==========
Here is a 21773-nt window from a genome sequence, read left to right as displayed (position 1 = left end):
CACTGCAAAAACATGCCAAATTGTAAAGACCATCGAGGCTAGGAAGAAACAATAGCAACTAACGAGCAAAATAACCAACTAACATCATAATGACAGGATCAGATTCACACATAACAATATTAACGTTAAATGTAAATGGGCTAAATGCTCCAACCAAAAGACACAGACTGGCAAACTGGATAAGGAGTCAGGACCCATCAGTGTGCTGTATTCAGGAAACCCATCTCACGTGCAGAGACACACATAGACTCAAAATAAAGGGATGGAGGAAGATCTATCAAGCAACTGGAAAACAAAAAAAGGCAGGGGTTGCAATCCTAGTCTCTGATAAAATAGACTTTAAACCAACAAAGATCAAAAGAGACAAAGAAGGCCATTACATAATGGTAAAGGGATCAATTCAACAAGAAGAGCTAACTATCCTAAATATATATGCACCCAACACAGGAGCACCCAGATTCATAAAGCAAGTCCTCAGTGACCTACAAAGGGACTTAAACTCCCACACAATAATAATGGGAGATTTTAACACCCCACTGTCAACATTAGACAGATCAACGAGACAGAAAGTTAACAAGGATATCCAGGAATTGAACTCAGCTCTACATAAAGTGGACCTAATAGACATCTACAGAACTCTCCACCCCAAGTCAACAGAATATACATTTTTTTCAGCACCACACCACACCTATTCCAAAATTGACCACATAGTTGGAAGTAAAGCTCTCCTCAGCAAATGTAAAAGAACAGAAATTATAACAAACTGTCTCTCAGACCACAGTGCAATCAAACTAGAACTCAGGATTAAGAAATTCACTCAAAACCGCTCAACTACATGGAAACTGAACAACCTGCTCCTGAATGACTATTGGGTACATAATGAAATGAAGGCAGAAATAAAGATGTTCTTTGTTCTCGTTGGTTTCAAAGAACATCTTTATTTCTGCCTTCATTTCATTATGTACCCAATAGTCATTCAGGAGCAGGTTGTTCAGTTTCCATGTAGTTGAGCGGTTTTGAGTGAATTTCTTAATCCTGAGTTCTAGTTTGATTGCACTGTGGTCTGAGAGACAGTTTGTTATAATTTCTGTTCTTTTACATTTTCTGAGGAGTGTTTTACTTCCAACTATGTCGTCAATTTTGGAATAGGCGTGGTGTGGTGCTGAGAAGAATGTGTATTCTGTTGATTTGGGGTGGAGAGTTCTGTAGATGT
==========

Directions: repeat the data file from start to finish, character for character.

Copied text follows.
Here is a 21773-nt window from a genome sequence, read left to right as displayed (position 1 = left end):
CACTGCAAAAACATGCCAAATTGTAAAGACCATCGAGGCTAGGAAGAAACAATAGCAACTAACGAGCAAAATAACCAACTAACATCATAATGACAGGATCAGATTCACACATAACAATATTAACGTTAAATGTAAATGGGCTAAATGCTCCAACCAAAAGACACAGACTGGCAAACTGGATAAGGAGTCAGGACCCATCAGTGTGCTGTATTCAGGAAACCCATCTCACGTGCAGAGACACACATAGACTCAAAATAAAGGGATGGAGGAAGATCTATCAAGCAACTGGAAAACAAAAAAAGGCAGGGGTTGCAATCCTAGTCTCTGATAAAATAGACTTTAAACCAACAAAGATCAAAAGAGACAAAGAAGGCCATTACATAATGGTAAAGGGATCAATTCAACAAGAAGAGCTAACTATCCTAAATATATATGCACCCAACACAGGAGCACCCAGATTCATAAAGCAAGTCCTCAGTGACCTACAAAGGGACTTAAACTCCCACACAATAATAATGGGAGATTTTAACACCCCACTGTCAACATTAGACAGATCAACGAGACAGAAAGTTAACAAGGATATCCAGGAATTGAACTCAGCTCTACATAAAGTGGACCTAATAGACATCTACAGAACTCTCCACCCCAAGTCAACAGAATATACATTTTTTTCAGCACCACACCACACCTATTCCAAAATTGACCACATAGTTGGAAGTAAAGCTCTCCTCAGCAAATGTAAAAGAACAGAAATTATAACAAACTGTCTCTCAGACCACAGTGCAATCAAACTAGAACTCAGGATTAAGAAATTCACTCAAAACCGCTCAACTACATGGAAACTGAACAACCTGCTCCTGAATGACTATTGGGTACATAATGAAATGAAGGCAGAAATAAAGATGTTCTTTGTTCTCGTTGGTTTCAAAGAACATCTTTATTTCTGCCTTCATTTCATTATGTACCCAATAGTCATTCAGGAGCAGGTTGTTCAGTTTCCATGTAGTTGAGCGGTTTTGAGTGAATTTCTTAATCCTGAGTTCTAGTTTGATTGCACTGTGGTCTGAGAGACAGTTTGTTATAATTTCTGTTCTTTTACATTTTCTGAGGAGTGTTTTACTTCCAACTATGTCGTCAATTTTGGAATAGGCGTGGTGTGGTGCTGAGAAGAATGTGTATTCTGTTGATTTGGGGTGGAGAGTTCTGTAGATGT